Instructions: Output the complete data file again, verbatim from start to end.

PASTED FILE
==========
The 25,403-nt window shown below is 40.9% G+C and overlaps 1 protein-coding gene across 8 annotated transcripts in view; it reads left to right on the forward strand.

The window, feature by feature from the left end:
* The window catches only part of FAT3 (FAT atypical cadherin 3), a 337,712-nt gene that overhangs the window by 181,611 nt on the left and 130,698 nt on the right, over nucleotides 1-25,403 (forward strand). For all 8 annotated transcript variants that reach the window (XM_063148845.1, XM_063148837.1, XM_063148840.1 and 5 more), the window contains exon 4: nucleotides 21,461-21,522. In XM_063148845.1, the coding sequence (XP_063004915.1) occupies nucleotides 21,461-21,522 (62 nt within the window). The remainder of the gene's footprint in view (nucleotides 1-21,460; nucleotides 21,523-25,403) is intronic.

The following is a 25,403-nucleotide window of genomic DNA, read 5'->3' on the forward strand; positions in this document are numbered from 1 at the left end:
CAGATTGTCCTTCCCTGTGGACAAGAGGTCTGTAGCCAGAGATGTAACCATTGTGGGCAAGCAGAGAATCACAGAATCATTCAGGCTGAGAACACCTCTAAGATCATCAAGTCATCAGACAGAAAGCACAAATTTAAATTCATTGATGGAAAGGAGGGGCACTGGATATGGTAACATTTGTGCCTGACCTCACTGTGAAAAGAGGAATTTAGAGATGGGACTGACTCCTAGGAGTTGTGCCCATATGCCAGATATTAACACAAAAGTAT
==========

The 25,403-nt window shown below is 40.9% G+C and overlaps 1 protein-coding gene across 8 annotated transcripts in view; it reads left to right on the forward strand.

The window, feature by feature from the left end:
* The window catches only part of FAT3 (FAT atypical cadherin 3), a 337,712-nt gene that overhangs the window by 181,611 nt on the left and 130,698 nt on the right, over nucleotides 1-25,403 (forward strand). For all 8 annotated transcript variants that reach the window (XM_063148845.1, XM_063148837.1, XM_063148840.1 and 5 more), the window contains exon 4: nucleotides 21,461-21,522. In XM_063148845.1, the coding sequence (XP_063004915.1) occupies nucleotides 21,461-21,522 (62 nt within the window). The remainder of the gene's footprint in view (nucleotides 1-21,460; nucleotides 21,523-25,403) is intronic.

The following is a 25,403-nucleotide window of genomic DNA, read 5'->3' on the forward strand; positions in this document are numbered from 1 at the left end:
CAGATTGTCCTTCCCTGTGGACAAGAGGTCTGTAGCCAGAGATGTAACCATTGTGGGCAAGCAGAGAATCACAGAATCATTCAGGCTGAGAACACCTCTAAGATCATCAAGTCATCAGACAGAAAGCACAAATTTAAATTCATTGATGGAAAGGAGGGGCACTGGATATGGTAACATTTGTGCCTGACCTCACTGTGAAAAGAGGAATTTAGAGATGGGACTGACTCCTAGGAGTTGTGCCCATATGCCAGATATTAACACAAAAGTAT